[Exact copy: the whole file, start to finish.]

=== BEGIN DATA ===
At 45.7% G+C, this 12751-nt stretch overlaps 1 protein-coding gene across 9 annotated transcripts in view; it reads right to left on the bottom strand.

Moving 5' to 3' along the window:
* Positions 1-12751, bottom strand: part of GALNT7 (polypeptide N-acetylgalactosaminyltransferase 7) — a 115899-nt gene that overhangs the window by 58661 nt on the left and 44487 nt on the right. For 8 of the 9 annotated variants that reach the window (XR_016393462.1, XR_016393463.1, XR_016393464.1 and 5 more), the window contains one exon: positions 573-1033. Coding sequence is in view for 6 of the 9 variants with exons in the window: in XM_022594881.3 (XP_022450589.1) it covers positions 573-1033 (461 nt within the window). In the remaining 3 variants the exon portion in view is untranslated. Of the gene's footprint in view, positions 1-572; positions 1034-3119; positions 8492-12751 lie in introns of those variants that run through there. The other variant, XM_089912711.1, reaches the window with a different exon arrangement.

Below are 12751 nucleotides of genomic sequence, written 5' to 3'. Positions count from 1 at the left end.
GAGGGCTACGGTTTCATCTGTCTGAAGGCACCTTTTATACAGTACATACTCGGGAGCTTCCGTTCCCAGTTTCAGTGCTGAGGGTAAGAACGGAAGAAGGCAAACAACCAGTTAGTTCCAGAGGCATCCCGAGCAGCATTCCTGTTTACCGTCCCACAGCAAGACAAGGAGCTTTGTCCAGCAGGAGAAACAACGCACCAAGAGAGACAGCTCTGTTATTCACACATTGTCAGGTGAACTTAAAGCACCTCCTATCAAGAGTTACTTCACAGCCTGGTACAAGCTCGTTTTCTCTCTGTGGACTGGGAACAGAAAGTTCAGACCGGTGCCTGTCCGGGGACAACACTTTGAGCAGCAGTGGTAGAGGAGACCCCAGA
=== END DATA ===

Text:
At 45.7% G+C, this 12751-nt stretch overlaps 1 protein-coding gene across 9 annotated transcripts in view; it reads right to left on the bottom strand.

Moving 5' to 3' along the window:
* Positions 1-12751, bottom strand: part of GALNT7 (polypeptide N-acetylgalactosaminyltransferase 7) — a 115899-nt gene that overhangs the window by 58661 nt on the left and 44487 nt on the right. For 8 of the 9 annotated variants that reach the window (XR_016393462.1, XR_016393463.1, XR_016393464.1 and 5 more), the window contains one exon: positions 573-1033. Coding sequence is in view for 6 of the 9 variants with exons in the window: in XM_022594881.3 (XP_022450589.1) it covers positions 573-1033 (461 nt within the window). In the remaining 3 variants the exon portion in view is untranslated. Of the gene's footprint in view, positions 1-572; positions 1034-3119; positions 8492-12751 lie in introns of those variants that run through there. The other variant, XM_089912711.1, reaches the window with a different exon arrangement.

Below are 12751 nucleotides of genomic sequence, written 5' to 3'. Positions count from 1 at the left end.
GAGGGCTACGGTTTCATCTGTCTGAAGGCACCTTTTATACAGTACATACTCGGGAGCTTCCGTTCCCAGTTTCAGTGCTGAGGGTAAGAACGGAAGAAGGCAAACAACCAGTTAGTTCCAGAGGCATCCCGAGCAGCATTCCTGTTTACCGTCCCACAGCAAGACAAGGAGCTTTGTCCAGCAGGAGAAACAACGCACCAAGAGAGACAGCTCTGTTATTCACACATTGTCAGGTGAACTTAAAGCACCTCCTATCAAGAGTTACTTCACAGCCTGGTACAAGCTCGTTTTCTCTCTGTGGACTGGGAACAGAAAGTTCAGACCGGTGCCTGTCCGGGGACAACACTTTGAGCAGCAGTGGTAGAGGAGACCCCAGA